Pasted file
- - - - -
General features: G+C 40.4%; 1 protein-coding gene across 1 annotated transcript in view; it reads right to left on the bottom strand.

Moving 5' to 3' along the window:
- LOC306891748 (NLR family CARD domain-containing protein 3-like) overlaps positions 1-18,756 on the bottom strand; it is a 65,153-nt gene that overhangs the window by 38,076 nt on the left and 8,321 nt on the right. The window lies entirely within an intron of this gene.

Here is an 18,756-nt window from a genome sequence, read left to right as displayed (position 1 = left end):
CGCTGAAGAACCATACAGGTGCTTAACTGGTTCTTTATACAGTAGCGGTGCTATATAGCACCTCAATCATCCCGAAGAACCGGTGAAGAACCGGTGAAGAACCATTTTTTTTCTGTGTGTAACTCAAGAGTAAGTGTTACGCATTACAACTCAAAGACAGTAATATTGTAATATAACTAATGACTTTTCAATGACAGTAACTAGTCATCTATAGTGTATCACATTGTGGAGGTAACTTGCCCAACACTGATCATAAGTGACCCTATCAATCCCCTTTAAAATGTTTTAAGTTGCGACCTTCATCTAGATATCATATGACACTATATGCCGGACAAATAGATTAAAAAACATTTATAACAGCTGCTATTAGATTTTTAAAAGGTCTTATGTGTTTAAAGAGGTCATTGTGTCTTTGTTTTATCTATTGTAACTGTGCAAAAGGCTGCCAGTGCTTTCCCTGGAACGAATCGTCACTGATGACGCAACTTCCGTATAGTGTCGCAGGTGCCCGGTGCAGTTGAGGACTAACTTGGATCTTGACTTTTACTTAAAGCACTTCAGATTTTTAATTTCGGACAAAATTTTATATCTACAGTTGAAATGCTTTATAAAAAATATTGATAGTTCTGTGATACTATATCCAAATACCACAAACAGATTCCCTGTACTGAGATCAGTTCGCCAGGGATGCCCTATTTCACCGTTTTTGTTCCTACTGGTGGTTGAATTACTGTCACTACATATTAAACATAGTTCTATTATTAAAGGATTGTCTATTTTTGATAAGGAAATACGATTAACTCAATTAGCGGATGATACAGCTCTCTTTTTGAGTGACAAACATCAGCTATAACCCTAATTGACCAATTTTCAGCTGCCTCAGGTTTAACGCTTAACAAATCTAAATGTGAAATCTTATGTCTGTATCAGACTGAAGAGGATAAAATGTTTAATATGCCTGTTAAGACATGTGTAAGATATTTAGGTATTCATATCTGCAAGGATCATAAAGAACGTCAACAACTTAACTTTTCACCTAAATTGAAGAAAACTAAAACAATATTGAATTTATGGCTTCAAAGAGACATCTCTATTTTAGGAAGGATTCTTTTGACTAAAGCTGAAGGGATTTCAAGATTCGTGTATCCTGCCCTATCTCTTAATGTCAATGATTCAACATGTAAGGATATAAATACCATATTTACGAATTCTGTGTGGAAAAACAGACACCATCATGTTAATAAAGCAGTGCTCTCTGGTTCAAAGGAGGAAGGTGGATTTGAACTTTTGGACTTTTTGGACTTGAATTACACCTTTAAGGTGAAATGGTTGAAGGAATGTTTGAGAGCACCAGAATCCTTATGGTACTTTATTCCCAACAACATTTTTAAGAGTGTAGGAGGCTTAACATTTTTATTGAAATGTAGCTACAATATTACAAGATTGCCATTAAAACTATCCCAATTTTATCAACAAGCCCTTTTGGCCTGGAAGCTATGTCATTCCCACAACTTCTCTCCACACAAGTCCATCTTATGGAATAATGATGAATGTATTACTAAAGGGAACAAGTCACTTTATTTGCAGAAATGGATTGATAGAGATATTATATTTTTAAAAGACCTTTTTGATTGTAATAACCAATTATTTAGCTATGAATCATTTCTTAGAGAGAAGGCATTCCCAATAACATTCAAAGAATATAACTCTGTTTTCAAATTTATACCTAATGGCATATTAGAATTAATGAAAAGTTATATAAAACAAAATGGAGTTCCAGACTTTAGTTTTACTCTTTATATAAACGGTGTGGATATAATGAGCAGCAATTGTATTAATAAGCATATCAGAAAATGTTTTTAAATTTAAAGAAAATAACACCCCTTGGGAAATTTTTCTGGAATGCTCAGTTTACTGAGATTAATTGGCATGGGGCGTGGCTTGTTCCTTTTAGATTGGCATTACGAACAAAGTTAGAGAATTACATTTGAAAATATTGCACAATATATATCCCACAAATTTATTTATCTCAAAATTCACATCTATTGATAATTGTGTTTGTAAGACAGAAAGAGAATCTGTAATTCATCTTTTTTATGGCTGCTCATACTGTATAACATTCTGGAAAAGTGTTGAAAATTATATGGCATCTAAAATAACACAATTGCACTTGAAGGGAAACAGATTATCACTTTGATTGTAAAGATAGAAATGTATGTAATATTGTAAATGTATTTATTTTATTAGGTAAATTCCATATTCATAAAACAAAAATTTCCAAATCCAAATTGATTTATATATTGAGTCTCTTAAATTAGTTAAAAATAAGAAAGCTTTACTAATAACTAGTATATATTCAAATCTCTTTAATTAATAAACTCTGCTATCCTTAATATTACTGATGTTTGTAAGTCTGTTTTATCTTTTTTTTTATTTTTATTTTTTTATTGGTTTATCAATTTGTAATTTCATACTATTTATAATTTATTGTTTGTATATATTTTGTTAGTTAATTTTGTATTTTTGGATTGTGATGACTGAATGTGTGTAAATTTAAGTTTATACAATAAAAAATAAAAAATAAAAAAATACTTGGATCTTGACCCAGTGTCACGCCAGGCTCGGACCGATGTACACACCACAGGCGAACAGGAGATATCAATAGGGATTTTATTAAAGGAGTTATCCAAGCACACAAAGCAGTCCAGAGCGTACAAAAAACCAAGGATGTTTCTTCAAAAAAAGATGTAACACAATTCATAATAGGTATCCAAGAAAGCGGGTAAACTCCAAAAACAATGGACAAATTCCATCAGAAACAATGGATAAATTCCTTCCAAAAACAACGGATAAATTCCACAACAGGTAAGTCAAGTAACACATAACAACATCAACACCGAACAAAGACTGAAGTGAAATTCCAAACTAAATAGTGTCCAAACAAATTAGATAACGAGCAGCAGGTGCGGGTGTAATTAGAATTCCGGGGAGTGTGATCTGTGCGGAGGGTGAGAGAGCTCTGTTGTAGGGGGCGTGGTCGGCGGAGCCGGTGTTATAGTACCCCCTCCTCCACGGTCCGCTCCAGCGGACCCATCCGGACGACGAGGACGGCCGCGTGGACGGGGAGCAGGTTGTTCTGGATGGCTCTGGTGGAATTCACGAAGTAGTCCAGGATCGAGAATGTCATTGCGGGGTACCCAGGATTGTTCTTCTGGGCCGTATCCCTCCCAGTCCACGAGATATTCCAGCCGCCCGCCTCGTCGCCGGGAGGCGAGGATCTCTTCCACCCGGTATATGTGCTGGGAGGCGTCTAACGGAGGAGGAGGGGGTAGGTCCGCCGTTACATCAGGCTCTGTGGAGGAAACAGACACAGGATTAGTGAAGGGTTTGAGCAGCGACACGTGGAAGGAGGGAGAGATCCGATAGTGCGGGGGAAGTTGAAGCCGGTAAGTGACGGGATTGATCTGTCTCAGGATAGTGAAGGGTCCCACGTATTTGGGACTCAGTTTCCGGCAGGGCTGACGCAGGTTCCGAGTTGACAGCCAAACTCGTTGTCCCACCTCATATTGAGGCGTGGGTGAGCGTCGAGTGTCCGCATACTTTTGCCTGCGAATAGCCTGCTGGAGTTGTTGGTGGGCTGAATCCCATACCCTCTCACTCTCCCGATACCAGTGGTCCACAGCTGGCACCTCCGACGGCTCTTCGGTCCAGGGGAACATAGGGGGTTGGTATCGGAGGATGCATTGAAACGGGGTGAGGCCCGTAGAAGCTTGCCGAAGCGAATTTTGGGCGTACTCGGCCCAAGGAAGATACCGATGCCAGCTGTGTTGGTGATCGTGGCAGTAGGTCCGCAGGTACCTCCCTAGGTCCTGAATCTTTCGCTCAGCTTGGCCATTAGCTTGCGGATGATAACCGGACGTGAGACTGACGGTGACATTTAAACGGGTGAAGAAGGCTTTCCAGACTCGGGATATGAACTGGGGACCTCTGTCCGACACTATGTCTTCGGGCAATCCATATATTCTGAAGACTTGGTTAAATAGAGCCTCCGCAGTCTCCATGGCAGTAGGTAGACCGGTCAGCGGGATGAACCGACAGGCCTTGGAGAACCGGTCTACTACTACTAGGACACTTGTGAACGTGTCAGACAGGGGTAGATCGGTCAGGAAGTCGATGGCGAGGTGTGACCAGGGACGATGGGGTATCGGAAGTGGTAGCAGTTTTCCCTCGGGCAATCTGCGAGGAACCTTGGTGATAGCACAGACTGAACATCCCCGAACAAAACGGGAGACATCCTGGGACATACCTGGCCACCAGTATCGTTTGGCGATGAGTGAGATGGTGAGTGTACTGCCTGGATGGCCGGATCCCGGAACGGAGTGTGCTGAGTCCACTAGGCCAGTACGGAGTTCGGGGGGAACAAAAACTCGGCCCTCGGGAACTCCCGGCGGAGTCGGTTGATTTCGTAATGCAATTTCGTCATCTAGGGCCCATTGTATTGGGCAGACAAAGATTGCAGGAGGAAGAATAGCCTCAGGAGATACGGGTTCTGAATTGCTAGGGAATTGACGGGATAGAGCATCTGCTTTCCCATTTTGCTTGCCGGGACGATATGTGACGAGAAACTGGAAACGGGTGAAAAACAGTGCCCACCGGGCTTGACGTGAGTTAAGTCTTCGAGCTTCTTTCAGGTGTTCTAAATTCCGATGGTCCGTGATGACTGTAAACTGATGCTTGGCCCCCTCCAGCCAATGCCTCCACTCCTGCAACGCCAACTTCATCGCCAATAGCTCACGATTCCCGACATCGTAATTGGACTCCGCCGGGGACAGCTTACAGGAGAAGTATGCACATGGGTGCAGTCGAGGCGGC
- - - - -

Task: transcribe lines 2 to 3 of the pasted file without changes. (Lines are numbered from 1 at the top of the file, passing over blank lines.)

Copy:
Moving 5' to 3' along the window:
- LOC306891748 (NLR family CARD domain-containing protein 3-like) overlaps positions 1-18,756 on the bottom strand; it is a 65,153-nt gene that overhangs the window by 38,076 nt on the left and 8,321 nt on the right. The window lies entirely within an intron of this gene.